I love traditions, always have. I love knowing what to expect on a certain day each year: the food, the activity, the people. It makes life exciting and fun as well as brings a certain feeling of stability and balance. Most of my fondest memories are somehow connected to a holiday tradition.
However, when an integral person in your life passes away, traditions change. Whether its your spouse, a parent, a child, a loved one, you may feel like your a ‘man down’ and dread the upcoming event surrounding your beloved tradition. And for me, losing a spouse stopped almost every single tradition I had.
Since the age of 18 (when I met Cameron) I somehow ended up spending every holiday with his side of the family up till I was age 38 (when he died). Wow, twenty long years. Some married couples switch off years and attend each other’s family’s houses for holidays but for us it just worked out that we didn’t. My family was in a different state which made it difficult for traveling and work and kids so we just celebrated with his family. Let me repeat that: every Christmas, Easter, summer and winter festivity, Halloween, Thanksgiving, etc. I had known what to expect for each holiday or event and knew what fun we would enjoy. I also knew what to expect for my children and the memories they would have. I knew the crowd, loved the people, I knew the food that would be served, the smells that would fill the air, and I looked forward to every second of it.
When all of that ended, it was crushing. I felt like holidays would never have the same kind of joy in them without Cameron. I felt like my children would never be able to fully enjoy a holiday because their father wasn’t there being part of it. Our family without Cameron felt so small and was missing something so large that could never be replaced.
As our first Christmas approached after Cameron’s death, I was so nervous. I started having anxiety every time I looked at the calendar and worried each day as it neared. I searched a few websites to see how other people handled it and discovered the theme “it is what you make of it”. I had to prepare myself beforehand so that I could set an example for my children. I set out to have the BEST Christmas there ever was in our circumstance. On Christmas morning I happily woke the children up, we opened presents together, and laughed about what dad would have been doing. We had breakfast burritos that we all loved and together we just had fun. We didn’t sit and cry, we laughed and spoke of memories about their dad. It wasn’t the same, but it was exactly the way it was supposed to be.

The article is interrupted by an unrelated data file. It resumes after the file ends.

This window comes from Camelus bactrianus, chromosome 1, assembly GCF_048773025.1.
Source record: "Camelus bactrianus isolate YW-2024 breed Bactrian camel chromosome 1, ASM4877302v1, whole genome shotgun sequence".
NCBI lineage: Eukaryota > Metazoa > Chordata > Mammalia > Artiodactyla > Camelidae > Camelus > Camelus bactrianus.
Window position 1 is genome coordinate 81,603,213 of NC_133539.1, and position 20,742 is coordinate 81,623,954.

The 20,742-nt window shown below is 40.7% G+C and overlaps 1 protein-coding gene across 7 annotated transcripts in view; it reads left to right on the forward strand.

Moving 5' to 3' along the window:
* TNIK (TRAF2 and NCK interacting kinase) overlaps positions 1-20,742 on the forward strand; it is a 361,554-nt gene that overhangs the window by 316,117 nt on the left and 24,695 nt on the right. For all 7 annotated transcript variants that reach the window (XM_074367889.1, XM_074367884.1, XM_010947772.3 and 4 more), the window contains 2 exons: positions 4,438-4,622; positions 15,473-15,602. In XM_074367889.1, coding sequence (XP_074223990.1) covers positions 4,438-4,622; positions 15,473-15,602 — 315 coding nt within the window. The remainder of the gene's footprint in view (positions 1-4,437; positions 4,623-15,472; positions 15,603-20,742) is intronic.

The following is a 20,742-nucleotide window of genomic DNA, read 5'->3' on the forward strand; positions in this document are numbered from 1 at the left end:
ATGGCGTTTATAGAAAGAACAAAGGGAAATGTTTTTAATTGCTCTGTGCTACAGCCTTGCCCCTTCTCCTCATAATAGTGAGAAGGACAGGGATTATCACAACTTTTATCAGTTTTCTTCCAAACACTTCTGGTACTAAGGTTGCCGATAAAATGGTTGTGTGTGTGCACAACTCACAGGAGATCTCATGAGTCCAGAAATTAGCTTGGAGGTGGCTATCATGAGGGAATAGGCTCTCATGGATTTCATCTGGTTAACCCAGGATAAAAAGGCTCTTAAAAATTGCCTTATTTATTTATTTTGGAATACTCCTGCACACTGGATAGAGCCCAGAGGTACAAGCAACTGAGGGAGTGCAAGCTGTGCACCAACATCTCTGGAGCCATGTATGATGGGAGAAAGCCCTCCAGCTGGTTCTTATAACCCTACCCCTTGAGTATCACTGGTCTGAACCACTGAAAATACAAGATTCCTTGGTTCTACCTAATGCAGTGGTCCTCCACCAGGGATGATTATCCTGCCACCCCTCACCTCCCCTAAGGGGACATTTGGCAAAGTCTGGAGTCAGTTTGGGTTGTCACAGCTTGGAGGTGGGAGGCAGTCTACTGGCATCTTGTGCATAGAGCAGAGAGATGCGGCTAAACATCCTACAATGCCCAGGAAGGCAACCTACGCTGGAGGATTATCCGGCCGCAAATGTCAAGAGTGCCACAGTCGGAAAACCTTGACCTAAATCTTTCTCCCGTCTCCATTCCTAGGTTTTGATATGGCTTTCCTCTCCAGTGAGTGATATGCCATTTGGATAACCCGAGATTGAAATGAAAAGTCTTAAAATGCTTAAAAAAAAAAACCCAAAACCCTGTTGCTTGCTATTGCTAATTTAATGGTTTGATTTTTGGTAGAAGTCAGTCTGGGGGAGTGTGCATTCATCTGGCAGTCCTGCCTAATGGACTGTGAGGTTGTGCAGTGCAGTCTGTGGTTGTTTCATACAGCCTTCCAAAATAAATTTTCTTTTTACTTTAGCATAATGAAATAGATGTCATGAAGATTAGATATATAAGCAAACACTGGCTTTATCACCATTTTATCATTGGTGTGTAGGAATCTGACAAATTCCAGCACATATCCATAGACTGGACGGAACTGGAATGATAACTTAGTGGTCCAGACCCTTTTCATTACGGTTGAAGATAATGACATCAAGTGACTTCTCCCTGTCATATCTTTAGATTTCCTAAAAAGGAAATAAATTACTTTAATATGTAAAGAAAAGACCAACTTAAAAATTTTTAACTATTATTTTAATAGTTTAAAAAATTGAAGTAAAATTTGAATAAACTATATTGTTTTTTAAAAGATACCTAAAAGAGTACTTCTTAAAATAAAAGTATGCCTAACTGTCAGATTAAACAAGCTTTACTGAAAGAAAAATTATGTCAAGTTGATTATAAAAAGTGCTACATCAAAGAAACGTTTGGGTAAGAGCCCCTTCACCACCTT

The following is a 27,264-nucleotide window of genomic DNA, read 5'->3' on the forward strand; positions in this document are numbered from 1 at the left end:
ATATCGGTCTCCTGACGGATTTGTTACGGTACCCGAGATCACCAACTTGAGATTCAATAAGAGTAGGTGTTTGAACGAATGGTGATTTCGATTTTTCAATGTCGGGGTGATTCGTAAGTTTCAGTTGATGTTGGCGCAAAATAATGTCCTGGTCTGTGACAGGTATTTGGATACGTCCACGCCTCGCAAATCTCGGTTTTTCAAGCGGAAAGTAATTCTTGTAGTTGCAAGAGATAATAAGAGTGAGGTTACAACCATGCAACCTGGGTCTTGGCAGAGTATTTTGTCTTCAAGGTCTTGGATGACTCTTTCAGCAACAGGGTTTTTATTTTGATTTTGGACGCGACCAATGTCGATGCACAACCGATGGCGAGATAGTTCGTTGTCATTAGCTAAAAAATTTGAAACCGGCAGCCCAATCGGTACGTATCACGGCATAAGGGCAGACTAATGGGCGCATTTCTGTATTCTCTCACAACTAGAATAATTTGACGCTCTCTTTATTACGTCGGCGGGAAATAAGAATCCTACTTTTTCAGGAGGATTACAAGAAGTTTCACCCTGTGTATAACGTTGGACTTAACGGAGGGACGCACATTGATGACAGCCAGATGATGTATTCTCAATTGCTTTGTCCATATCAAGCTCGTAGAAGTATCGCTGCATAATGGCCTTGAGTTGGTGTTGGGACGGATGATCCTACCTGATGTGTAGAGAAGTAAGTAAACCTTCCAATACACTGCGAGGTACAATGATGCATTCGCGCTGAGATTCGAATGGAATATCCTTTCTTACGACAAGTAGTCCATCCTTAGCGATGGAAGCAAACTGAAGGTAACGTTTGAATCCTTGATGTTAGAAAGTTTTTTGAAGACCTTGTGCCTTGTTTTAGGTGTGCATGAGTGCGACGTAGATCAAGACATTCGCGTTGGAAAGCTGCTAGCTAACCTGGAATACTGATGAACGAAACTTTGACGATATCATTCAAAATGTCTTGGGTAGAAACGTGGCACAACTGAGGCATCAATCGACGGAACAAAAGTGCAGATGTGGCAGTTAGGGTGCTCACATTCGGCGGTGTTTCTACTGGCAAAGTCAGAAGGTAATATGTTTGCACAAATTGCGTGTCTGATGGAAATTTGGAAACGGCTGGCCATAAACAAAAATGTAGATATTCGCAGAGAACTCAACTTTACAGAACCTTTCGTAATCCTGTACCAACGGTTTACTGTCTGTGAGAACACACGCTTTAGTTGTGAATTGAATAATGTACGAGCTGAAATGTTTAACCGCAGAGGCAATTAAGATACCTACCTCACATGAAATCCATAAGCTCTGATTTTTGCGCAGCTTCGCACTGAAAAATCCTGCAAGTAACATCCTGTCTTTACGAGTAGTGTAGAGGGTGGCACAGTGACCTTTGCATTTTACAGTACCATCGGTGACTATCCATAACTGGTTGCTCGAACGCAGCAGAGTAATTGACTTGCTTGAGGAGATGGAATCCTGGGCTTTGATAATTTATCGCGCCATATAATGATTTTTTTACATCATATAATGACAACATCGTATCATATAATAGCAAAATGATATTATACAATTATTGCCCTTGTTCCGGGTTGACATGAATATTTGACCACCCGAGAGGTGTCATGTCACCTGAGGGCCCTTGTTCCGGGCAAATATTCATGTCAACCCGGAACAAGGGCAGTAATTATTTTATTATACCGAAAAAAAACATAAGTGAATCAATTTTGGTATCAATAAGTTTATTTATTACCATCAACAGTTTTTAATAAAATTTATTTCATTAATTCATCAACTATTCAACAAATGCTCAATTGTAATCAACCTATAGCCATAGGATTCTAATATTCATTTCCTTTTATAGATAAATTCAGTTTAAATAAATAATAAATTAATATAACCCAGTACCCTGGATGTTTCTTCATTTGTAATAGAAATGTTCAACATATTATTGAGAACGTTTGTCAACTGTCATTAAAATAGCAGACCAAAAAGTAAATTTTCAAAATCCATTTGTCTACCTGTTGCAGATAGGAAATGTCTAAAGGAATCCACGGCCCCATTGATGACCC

Did I shed some tears? You bet. Yes, Yes, Yes. I missed him so much and missed his family too. But we were going to be okay! Each holiday that followed, the kids and I would decide together what we wanted to do and how we could make it fun. We created new traditions. Life would NEVER be the same so we had to change it for the better, and we did.
Now, getting remarried….
Blending two families with different ways to celebrate (or not celebrate) was going to be approached the same way. Matt and Amy would switch off for holidays as her family was close by. Even after her death, Matt still attended family gatherings and holidays. So now that Matt and I were married some would think we would stop attending his deceased wife’s family’s holidays, but we didn’t. In fact, I hosted Thanksgiving and Christmas for Amy’s family in my home! What beautiful memories can be made by allowing your family to grow and include everyone. At first it seemed a bit awkward and like I was taking Amy’s place but that’s just impossible. You can never replace someone. I am just a new family member and thankfully with their attitude of “there is always room for one more” my children and I fit right in.
We are going on year 3 of our new marriage and we are continuing to create new traditions for our blended family. I love, love, LOVE, that the children are now saying “are we decorating gingerbread houses again this year? That was fun” or “I can’t wait for summer so we can go to the beach house like we do every year”.
Matt and I together have started our own family traditions and they are beautiful. Our life is not like we had in the past because we are different now and yet it’s perfect.
It is what you make of it! Yes, I could sit and mourn the fact that my life has forever been changed but I’m not. We are living and we must move on. You have a choice to be miserable or look forward and make the best of it!
Pictures below are Christmas with Amy’s family, our annual Gingerbread House decorating party!